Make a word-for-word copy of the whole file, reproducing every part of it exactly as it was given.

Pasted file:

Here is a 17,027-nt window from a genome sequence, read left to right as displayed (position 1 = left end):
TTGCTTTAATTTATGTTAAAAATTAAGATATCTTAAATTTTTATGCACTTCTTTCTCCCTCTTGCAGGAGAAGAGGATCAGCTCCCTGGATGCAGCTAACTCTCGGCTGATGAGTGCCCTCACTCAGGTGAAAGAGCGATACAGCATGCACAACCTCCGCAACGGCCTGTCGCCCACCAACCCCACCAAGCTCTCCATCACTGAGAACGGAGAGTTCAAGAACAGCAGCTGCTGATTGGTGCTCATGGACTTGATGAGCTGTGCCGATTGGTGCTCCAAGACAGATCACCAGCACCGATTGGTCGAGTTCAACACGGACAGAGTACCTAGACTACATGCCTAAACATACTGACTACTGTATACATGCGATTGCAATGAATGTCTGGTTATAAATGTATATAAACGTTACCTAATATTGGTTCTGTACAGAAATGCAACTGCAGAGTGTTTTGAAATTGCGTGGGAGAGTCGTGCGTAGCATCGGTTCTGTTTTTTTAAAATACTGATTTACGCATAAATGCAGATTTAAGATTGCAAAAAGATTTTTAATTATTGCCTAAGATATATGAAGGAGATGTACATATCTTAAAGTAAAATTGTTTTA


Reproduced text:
Here is a 17,027-nt window from a genome sequence, read left to right as displayed (position 1 = left end):
TTGCTTTAATTTATGTTAAAAATTAAGATATCTTAAATTTTTATGCACTTCTTTCTCCCTCTTGCAGGAGAAGAGGATCAGCTCCCTGGATGCAGCTAACTCTCGGCTGATGAGTGCCCTCACTCAGGTGAAAGAGCGATACAGCATGCACAACCTCCGCAACGGCCTGTCGCCCACCAACCCCACCAAGCTCTCCATCACTGAGAACGGAGAGTTCAAGAACAGCAGCTGCTGATTGGTGCTCATGGACTTGATGAGCTGTGCCGATTGGTGCTCCAAGACAGATCACCAGCACCGATTGGTCGAGTTCAACACGGACAGAGTACCTAGACTACATGCCTAAACATACTGACTACTGTATACATGCGATTGCAATGAATGTCTGGTTATAAATGTATATAAACGTTACCTAATATTGGTTCTGTACAGAAATGCAACTGCAGAGTGTTTTGAAATTGCGTGGGAGAGTCGTGCGTAGCATCGGTTCTGTTTTTTTAAAATACTGATTTACGCATAAATGCAGATTTAAGATTGCAAAAAGATTTTTAATTATTGCCTAAGATATATGAAGGAGATGTACATATCTTAAAGTAAAATTGTTTTA